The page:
The Neutral Tone Demystified

In Chinese by Gwilym James

The neutral tone in Mandarin causes a lot of confusion for many second-language learners.

  • What does “neutral” mean?
  • How low or how high should the neutral tone be?
  • How do you pronounce it?

The neutral tone can be written in several ways, which of all mean the same thing.

  1. Without any tone marks: māma
  2. With the number 5: ma1ma5, (more common in North America)
  3. With the number 0: ma1ma0, (less common, but still in use)
  4. It is often denoted by a grey/black color.

The neutral tone is called 轻声/輕聲 qīngshēng, which means “light tone”. A so-called light tone indicates that any syllable with a neutral tone is unstressed, which is shorter in duration and lighter in intensity.

The darkness of the spectrogram shows the intensity. The width at the bottom shows the duration in seconds. Compared with the first syllable, we see that the second syllable is lighter in intensity and shorter in length. Because a neutral tone is both lighter and shorter, we often describe it as “unstressed”.

A neutral tone never occurs when a character is used in isolation. A syllable is usually changed to a neutral tone in the following situations:

  1. The second syllable of a repeated character: 爸爸 bàba.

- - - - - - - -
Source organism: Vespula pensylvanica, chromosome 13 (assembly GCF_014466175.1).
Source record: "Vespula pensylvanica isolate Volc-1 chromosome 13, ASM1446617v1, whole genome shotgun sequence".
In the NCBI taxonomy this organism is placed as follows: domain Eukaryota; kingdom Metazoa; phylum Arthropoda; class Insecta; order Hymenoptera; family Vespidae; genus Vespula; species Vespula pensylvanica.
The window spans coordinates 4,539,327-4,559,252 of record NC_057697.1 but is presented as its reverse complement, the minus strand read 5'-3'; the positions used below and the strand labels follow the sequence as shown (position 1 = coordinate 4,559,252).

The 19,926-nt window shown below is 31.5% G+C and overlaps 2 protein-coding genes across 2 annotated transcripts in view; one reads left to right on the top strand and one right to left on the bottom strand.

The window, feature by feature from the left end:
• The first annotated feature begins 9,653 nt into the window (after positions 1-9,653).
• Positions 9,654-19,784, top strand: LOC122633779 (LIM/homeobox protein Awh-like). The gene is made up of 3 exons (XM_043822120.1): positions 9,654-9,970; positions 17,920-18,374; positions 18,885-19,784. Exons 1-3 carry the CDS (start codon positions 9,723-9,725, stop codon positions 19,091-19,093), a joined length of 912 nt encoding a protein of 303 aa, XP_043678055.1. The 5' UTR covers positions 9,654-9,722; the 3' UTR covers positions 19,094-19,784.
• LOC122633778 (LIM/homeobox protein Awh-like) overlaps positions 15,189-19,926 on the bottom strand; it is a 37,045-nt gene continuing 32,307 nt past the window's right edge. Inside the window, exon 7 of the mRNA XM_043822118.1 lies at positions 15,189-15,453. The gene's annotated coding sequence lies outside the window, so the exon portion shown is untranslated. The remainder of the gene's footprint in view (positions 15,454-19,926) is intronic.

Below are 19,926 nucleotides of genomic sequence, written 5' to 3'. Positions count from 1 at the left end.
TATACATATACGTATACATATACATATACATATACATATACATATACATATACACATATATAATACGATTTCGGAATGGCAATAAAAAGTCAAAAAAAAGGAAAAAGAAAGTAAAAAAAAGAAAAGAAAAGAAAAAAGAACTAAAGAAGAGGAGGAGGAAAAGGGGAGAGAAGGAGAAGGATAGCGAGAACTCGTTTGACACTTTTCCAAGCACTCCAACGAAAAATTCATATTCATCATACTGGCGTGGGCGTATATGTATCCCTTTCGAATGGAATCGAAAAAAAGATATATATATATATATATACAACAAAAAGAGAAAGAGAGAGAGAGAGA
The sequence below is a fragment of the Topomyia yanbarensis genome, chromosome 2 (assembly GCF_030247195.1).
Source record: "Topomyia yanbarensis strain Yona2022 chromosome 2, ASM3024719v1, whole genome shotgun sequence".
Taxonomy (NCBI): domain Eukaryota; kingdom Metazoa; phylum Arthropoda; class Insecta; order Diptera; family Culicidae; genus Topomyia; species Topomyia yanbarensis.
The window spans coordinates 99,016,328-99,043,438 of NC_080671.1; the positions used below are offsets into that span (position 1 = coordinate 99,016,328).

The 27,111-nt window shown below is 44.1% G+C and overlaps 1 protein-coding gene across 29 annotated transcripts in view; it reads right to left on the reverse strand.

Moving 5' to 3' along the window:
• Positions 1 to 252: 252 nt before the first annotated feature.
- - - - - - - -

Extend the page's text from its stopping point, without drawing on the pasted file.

2. The second syllable of a two-syllable word, sometimes occurring at the end of a sentence, or a phrase.

    Let’s compare two words with 欢 huān:

Some characters undergo tone changes to become a neutral tone in certain contexts. A few characters have the neutral tone as the default tone.

Most end-of-sentence particles are a neutral tone because they are functional words without substantial meanings . They are essentially “unstressed” both semantically and pronunciation-wise.

In some cases, a character has more than one tone, one of which is a neutral tone.

Dialect Difference

The Beijing dialect has many more neutral tones in the second syllable of a two-syllable word. Some of the Southern “varieties”, including Taiwanese Mandarin use fewer neutral tones, and fully pronounce the default tone for the second syllable of the same word.

Ok, that’s it for this lessson. Check out some of our other posts on tones here:

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